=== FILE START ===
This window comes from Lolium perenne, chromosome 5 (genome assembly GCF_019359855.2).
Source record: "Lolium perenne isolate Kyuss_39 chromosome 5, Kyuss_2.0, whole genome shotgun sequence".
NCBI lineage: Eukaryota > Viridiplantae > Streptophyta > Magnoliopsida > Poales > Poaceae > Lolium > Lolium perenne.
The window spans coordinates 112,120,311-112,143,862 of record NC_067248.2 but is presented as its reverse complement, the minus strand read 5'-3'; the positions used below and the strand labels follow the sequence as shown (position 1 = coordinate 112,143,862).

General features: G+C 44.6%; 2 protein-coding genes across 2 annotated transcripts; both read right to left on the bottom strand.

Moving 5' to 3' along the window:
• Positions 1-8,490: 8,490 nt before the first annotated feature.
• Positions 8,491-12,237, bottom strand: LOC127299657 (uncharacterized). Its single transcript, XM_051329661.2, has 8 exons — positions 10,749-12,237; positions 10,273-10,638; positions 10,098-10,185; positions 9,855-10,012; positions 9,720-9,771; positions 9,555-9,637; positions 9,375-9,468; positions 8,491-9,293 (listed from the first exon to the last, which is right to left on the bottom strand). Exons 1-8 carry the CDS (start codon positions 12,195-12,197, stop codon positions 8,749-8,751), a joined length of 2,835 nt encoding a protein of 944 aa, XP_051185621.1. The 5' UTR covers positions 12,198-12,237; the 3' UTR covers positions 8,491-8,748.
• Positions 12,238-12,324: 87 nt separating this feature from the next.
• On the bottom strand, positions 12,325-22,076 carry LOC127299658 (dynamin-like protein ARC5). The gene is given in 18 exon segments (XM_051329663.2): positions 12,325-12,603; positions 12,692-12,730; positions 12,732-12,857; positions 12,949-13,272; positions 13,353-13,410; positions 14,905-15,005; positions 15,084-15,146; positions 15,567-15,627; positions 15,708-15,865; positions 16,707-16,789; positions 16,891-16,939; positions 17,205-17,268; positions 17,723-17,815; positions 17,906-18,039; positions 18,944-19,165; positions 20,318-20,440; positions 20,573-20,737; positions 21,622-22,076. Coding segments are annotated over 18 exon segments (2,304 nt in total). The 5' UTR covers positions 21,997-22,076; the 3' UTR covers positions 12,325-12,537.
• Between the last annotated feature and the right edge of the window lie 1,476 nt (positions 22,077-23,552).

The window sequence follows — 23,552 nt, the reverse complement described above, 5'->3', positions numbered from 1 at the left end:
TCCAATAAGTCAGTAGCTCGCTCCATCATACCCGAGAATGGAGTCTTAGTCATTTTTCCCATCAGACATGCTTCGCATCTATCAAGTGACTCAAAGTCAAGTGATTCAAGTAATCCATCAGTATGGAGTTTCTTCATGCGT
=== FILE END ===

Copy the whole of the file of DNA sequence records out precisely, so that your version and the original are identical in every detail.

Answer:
This window comes from Lolium perenne, chromosome 5 (genome assembly GCF_019359855.2).
Source record: "Lolium perenne isolate Kyuss_39 chromosome 5, Kyuss_2.0, whole genome shotgun sequence".
NCBI lineage: Eukaryota > Viridiplantae > Streptophyta > Magnoliopsida > Poales > Poaceae > Lolium > Lolium perenne.
The window spans coordinates 112,120,311-112,143,862 of record NC_067248.2 but is presented as its reverse complement, the minus strand read 5'-3'; the positions used below and the strand labels follow the sequence as shown (position 1 = coordinate 112,143,862).

General features: G+C 44.6%; 2 protein-coding genes across 2 annotated transcripts; both read right to left on the bottom strand.

Moving 5' to 3' along the window:
• Positions 1-8,490: 8,490 nt before the first annotated feature.
• Positions 8,491-12,237, bottom strand: LOC127299657 (uncharacterized). Its single transcript, XM_051329661.2, has 8 exons — positions 10,749-12,237; positions 10,273-10,638; positions 10,098-10,185; positions 9,855-10,012; positions 9,720-9,771; positions 9,555-9,637; positions 9,375-9,468; positions 8,491-9,293 (listed from the first exon to the last, which is right to left on the bottom strand). Exons 1-8 carry the CDS (start codon positions 12,195-12,197, stop codon positions 8,749-8,751), a joined length of 2,835 nt encoding a protein of 944 aa, XP_051185621.1. The 5' UTR covers positions 12,198-12,237; the 3' UTR covers positions 8,491-8,748.
• Positions 12,238-12,324: 87 nt separating this feature from the next.
• On the bottom strand, positions 12,325-22,076 carry LOC127299658 (dynamin-like protein ARC5). The gene is given in 18 exon segments (XM_051329663.2): positions 12,325-12,603; positions 12,692-12,730; positions 12,732-12,857; positions 12,949-13,272; positions 13,353-13,410; positions 14,905-15,005; positions 15,084-15,146; positions 15,567-15,627; positions 15,708-15,865; positions 16,707-16,789; positions 16,891-16,939; positions 17,205-17,268; positions 17,723-17,815; positions 17,906-18,039; positions 18,944-19,165; positions 20,318-20,440; positions 20,573-20,737; positions 21,622-22,076. Coding segments are annotated over 18 exon segments (2,304 nt in total). The 5' UTR covers positions 21,997-22,076; the 3' UTR covers positions 12,325-12,537.
• Between the last annotated feature and the right edge of the window lie 1,476 nt (positions 22,077-23,552).

The window sequence follows — 23,552 nt, the reverse complement described above, 5'->3', positions numbered from 1 at the left end:
TCCAATAAGTCAGTAGCTCGCTCCATCATACCCGAGAATGGAGTCTTAGTCATTTTTCCCATCAGACATGCTTCGCATCTATCAAGTGACTCAAAGTCAAGTGATTCAAGTAATCCATCAGTATGGAGTTTCTTCATGCGT